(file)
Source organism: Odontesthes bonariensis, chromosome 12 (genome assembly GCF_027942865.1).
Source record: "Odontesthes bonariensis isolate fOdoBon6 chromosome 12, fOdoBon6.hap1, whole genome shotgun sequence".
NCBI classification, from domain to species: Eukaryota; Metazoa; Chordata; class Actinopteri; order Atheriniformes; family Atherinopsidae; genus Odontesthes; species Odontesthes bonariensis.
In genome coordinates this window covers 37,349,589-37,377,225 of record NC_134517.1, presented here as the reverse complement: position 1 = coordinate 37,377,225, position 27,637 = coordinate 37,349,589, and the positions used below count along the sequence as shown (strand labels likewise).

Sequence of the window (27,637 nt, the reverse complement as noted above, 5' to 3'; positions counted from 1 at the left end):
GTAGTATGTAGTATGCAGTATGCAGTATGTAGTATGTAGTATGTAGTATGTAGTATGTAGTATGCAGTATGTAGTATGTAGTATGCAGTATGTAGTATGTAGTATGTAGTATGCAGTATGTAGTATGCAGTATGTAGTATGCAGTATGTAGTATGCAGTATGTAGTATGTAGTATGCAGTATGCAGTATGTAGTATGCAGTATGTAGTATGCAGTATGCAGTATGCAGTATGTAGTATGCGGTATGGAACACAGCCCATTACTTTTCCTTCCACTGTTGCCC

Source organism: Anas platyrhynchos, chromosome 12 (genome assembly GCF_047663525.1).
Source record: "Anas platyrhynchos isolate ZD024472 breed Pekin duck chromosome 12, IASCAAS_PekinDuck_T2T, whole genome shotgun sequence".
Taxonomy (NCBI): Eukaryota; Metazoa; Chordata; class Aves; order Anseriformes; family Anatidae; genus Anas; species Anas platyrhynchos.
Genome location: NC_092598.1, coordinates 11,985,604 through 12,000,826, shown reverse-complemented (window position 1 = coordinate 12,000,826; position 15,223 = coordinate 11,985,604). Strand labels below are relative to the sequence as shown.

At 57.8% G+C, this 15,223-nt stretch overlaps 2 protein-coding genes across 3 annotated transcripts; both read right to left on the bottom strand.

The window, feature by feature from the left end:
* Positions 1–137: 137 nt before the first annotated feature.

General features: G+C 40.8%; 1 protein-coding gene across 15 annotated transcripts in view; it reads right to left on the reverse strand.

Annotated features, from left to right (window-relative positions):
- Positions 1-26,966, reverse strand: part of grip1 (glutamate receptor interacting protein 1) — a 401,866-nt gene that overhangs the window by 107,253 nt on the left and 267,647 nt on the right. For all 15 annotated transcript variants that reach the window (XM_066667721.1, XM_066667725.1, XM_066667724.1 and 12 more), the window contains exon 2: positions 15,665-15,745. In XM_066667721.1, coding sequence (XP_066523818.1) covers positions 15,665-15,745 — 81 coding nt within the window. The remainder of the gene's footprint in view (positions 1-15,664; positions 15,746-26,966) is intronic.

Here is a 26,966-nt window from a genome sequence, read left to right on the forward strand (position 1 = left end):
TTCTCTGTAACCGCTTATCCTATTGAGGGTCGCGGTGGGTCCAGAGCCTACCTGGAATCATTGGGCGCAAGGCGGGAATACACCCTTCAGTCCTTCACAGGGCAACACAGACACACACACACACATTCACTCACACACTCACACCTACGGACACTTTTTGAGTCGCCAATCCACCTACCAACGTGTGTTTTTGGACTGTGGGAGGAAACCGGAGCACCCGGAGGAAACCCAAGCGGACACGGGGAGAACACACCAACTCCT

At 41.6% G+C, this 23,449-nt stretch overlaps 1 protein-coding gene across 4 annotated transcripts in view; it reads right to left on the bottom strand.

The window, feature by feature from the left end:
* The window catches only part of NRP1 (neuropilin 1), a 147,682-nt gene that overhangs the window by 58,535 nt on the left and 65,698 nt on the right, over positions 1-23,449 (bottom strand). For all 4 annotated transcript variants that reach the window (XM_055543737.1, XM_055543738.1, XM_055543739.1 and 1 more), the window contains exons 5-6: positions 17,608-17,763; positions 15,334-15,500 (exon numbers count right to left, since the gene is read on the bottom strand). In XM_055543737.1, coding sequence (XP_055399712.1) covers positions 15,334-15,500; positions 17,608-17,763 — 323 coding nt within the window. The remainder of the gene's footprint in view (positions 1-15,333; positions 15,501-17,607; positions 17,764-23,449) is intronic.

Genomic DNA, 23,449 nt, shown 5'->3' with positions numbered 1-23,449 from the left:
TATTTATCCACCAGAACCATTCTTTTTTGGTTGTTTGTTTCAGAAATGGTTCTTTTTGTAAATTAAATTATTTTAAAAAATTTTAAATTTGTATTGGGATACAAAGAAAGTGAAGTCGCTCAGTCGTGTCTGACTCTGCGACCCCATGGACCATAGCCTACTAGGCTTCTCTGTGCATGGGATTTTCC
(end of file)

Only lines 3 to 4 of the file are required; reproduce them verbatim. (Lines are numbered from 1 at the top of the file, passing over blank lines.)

NCBI classification, from domain to species: Eukaryota; Metazoa; Chordata; class Actinopteri; order Atheriniformes; family Atherinopsidae; genus Odontesthes; species Odontesthes bonariensis.
In genome coordinates this window covers 37,349,589-37,377,225 of record NC_134517.1, presented here as the reverse complement: position 1 = coordinate 37,377,225, position 27,637 = coordinate 37,349,589, and the positions used below count along the sequence as shown (strand labels likewise).